For me, running is a simple: shoes on feet, the right clothes, and hit the pavement. No treadmill, no headphones, no maps or apps needed. I don’t even keep a solid tally on my weekly mileage, just relying on my legs and Chicago’s grid to tell me how far I’ve gone. I’m just not into the numbers. But these data visualizations of Nike+ stats from NYC runners bring fitness tracking to a whole new level. By Nicholas Felton’sSVA students, each has a fresh, holistic take on the data from over 1,000 Nike runs. And, BONUS, all are incredibly sophisticated for student work.
Among graffiti nerds, Chicago’s not especially known for having a strong can culture for several reasons. Spray can sales were verboten in city limits way back in the 80s, which in the days before online shopping, meant a 2+ hour trip (less if you can snag a car) to the suburbs to procure it. Further, the fines and penalties are still so steep that most are deterred. And the city has on several occasions swooped in and buffed out commissioned graffiti murals on private property. Not exactly a positive environment for this particular type of expression.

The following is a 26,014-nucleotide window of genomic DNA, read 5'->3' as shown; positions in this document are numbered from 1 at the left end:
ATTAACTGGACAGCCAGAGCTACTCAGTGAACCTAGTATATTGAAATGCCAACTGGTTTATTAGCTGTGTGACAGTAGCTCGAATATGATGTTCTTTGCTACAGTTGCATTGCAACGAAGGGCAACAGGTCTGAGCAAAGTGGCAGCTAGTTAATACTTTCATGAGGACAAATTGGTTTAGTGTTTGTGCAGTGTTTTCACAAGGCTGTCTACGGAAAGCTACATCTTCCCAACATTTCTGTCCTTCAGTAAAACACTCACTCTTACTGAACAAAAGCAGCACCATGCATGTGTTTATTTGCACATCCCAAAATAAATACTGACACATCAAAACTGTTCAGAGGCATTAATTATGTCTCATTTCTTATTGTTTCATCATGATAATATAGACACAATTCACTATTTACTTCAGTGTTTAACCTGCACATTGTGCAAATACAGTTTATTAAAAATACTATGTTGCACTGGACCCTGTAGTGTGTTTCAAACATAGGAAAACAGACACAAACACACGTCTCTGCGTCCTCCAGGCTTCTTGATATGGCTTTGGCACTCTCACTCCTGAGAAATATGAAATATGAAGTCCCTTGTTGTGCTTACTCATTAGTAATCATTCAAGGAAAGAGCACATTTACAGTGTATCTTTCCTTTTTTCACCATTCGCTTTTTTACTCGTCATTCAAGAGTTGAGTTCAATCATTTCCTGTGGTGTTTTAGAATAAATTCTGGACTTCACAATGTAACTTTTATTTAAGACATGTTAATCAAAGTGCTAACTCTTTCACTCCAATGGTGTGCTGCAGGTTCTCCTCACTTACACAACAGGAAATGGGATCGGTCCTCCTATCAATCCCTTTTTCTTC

So it’s a promising sign that there’s an obvious uptick over the last few years in street art in general here. Brand new and brilliant work from Belgian street artist ROA went up just days ago in two locations, thanks to Pawn Works & the Hedrich Blessing Photographers. Having seen the rams first hand (Kinzie & Peoria for you locals) they are a massive sight to behold. Pushing 90 feet long, the piece fills the entire building’s wall. And all spray can too. Hot damn.
By far the best part of ROA’s animal subjects is how they are tucked in the architecture, almost caught in a moment. Seeing one feels just like that moment when you happen to spy an interesting animal in its natural habitat. They are the urban replica of the real thing. Very happy to have these marvelous beings, I hope they stick around for awhile.